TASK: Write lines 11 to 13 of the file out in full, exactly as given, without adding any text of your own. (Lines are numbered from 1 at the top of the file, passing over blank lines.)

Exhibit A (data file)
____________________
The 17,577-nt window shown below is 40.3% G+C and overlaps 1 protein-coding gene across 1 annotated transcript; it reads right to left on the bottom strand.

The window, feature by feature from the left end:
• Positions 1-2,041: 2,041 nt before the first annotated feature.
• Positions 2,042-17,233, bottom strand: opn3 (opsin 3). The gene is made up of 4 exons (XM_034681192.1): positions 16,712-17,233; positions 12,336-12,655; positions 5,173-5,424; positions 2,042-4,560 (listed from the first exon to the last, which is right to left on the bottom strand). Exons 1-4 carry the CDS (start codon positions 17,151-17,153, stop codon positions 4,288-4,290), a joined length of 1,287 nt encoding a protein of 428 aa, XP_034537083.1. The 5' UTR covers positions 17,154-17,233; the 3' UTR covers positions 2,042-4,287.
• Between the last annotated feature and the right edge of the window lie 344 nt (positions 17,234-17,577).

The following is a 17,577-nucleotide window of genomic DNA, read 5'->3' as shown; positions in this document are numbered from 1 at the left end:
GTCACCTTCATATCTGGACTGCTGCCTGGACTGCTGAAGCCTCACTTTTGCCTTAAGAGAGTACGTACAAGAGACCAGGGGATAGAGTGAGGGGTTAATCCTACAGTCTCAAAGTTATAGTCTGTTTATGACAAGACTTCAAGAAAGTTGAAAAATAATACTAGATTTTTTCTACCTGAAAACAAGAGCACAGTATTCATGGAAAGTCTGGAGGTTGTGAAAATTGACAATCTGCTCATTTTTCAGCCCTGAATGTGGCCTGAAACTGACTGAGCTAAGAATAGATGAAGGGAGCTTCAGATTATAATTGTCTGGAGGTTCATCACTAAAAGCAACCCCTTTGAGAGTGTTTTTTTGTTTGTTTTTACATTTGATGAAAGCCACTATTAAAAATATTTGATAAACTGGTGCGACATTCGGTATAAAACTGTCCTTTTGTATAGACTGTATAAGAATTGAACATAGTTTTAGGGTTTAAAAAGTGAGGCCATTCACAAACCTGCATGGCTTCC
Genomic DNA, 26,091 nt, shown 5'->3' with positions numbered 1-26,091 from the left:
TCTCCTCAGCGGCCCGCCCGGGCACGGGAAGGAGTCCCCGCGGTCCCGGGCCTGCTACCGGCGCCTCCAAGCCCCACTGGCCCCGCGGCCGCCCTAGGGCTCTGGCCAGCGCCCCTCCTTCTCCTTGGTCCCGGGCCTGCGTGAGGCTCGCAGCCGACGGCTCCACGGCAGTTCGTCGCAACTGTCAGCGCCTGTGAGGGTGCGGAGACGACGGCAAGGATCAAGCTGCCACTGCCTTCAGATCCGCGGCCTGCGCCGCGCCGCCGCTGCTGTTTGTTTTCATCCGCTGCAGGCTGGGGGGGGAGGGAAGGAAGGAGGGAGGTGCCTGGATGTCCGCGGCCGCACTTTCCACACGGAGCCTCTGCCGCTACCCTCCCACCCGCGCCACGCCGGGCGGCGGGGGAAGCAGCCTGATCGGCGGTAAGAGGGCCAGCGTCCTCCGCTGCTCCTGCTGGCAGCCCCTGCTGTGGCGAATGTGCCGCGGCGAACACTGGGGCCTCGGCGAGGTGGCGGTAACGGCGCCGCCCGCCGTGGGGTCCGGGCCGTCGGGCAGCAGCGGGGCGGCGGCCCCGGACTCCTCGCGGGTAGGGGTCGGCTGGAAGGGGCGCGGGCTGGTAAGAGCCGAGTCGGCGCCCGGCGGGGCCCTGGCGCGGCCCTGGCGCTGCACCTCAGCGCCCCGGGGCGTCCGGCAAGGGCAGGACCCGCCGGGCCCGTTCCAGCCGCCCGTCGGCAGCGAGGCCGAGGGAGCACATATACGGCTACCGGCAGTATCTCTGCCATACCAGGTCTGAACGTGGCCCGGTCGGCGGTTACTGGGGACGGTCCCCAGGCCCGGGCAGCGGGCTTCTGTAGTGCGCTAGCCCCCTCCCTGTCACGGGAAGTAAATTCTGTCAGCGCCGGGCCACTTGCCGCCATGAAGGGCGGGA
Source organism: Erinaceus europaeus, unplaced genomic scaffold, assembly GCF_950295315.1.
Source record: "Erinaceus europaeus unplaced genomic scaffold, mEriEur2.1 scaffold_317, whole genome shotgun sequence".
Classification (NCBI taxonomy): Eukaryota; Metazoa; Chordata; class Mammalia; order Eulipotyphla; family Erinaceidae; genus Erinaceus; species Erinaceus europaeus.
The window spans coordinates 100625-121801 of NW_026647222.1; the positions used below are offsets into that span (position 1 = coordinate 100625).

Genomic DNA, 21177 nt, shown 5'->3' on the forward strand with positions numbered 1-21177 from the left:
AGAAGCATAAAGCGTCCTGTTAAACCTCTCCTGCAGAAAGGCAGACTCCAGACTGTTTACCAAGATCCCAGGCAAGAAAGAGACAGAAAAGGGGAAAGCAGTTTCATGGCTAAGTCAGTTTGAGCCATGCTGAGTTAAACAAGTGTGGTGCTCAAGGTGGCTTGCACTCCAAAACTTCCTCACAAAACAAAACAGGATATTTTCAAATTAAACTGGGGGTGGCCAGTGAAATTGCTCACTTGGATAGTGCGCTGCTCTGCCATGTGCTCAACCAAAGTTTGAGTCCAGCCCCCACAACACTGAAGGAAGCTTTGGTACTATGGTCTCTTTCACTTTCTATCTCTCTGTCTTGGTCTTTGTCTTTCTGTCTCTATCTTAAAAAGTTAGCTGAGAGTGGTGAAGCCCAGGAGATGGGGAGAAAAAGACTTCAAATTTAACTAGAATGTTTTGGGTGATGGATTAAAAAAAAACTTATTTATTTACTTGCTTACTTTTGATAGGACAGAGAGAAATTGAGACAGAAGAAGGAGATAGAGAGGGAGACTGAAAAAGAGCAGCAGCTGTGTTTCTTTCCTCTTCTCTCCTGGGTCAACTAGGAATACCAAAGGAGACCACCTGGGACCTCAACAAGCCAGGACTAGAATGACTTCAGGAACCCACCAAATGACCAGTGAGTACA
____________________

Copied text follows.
Source record: "Erinaceus europaeus unplaced genomic scaffold, mEriEur2.1 scaffold_317, whole genome shotgun sequence".
Classification (NCBI taxonomy): Eukaryota; Metazoa; Chordata; class Mammalia; order Eulipotyphla; family Erinaceidae; genus Erinaceus; species Erinaceus europaeus.
The window spans coordinates 100625-121801 of NW_026647222.1; the positions used below are offsets into that span (position 1 = coordinate 100625).